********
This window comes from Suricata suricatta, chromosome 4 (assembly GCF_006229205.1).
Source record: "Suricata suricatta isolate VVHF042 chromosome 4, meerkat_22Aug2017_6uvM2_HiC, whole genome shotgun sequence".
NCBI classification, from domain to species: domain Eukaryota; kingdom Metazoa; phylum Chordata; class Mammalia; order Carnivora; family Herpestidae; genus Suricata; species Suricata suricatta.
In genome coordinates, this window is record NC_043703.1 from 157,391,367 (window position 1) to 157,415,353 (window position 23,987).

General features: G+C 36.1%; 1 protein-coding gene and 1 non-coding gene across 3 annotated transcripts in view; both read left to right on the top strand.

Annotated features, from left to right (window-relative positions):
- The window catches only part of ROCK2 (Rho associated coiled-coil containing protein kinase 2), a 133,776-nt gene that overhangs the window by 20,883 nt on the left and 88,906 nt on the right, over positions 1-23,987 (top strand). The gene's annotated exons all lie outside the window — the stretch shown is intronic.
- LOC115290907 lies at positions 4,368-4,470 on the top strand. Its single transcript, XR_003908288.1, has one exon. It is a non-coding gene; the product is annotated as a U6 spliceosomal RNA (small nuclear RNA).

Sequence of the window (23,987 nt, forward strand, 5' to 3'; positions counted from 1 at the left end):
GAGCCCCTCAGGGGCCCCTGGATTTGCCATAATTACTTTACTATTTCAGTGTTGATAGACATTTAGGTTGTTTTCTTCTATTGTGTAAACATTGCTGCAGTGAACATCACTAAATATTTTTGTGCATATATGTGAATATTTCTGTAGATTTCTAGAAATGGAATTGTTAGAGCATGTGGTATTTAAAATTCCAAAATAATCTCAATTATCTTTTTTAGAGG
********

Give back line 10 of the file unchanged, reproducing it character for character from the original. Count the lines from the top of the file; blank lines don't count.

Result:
GAGCCCCTCAGGGGCCCCTGGATTTGCCATAATTACTTTACTATTTCAGTGTTGATAGACATTTAGGTTGTTTTCTTCTATTGTGTAAACATTGCTGCAGTGAACATCACTAAATATTTTTGTGCATATATGTGAATATTTCTGTAGATTTCTAGAAATGGAATTGTTAGAGCATGTGGTATTTAAAATTCCAAAATAATCTCAATTATCTTTTTTAGAGG